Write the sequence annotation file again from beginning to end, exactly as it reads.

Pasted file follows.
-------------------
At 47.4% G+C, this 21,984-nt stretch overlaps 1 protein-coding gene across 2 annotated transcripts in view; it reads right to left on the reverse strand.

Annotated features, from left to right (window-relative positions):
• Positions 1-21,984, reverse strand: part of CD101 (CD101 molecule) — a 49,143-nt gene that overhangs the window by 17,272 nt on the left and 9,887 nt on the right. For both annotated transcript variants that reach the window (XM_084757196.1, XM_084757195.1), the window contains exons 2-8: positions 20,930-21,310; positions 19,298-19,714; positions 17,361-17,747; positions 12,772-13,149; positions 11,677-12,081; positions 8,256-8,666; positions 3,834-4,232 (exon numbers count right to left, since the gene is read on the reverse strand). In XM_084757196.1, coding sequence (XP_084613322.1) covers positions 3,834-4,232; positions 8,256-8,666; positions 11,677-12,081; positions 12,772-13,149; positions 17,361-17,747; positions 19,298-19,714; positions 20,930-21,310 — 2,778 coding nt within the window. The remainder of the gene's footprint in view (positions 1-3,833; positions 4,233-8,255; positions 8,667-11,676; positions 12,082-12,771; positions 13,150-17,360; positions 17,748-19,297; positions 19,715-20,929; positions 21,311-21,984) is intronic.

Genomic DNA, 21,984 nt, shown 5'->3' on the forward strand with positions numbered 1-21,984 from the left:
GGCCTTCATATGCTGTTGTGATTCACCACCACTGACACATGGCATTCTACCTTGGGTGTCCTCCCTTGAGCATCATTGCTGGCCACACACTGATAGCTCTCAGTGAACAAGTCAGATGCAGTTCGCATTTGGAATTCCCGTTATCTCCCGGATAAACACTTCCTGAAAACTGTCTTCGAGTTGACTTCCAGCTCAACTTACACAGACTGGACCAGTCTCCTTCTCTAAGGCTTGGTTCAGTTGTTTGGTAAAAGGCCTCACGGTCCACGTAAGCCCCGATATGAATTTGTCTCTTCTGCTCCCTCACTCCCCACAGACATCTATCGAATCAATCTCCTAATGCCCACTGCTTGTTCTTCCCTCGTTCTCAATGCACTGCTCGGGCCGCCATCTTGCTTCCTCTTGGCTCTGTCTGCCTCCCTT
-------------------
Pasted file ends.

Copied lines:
At 47.4% G+C, this 21,984-nt stretch overlaps 1 protein-coding gene across 2 annotated transcripts in view; it reads right to left on the reverse strand.

Annotated features, from left to right (window-relative positions):
• Positions 1-21,984, reverse strand: part of CD101 (CD101 molecule) — a 49,143-nt gene that overhangs the window by 17,272 nt on the left and 9,887 nt on the right. For both annotated transcript variants that reach the window (XM_084757196.1, XM_084757195.1), the window contains exons 2-8: positions 20,930-21,310; positions 19,298-19,714; positions 17,361-17,747; positions 12,772-13,149; positions 11,677-12,081; positions 8,256-8,666; positions 3,834-4,232 (exon numbers count right to left, since the gene is read on the reverse strand). In XM_084757196.1, coding sequence (XP_084613322.1) covers positions 3,834-4,232; positions 8,256-8,666; positions 11,677-12,081; positions 12,772-13,149; positions 17,361-17,747; positions 19,298-19,714; positions 20,930-21,310 — 2,778 coding nt within the window. The remainder of the gene's footprint in view (positions 1-3,833; positions 4,233-8,255; positions 8,667-11,676; positions 12,082-12,771; positions 13,150-17,360; positions 17,748-19,297; positions 19,715-20,929; positions 21,311-21,984) is intronic.

Genomic DNA, 21,984 nt, shown 5'->3' on the forward strand with positions numbered 1-21,984 from the left:
GGCCTTCATATGCTGTTGTGATTCACCACCACTGACACATGGCATTCTACCTTGGGTGTCCTCCCTTGAGCATCATTGCTGGCCACACACTGATAGCTCTCAGTGAACAAGTCAGATGCAGTTCGCATTTGGAATTCCCGTTATCTCCCGGATAAACACTTCCTGAAAACTGTCTTCGAGTTGACTTCCAGCTCAACTTACACAGACTGGACCAGTCTCCTTCTCTAAGGCTTGGTTCAGTTGTTTGGTAAAAGGCCTCACGGTCCACGTAAGCCCCGATATGAATTTGTCTCTTCTGCTCCCTCACTCCCCACAGACATCTATCGAATCAATCTCCTAATGCCCACTGCTTGTTCTTCCCTCGTTCTCAATGCACTGCTCGGGCCGCCATCTTGCTTCCTCTTGGCTCTGTCTGCCTCCCTT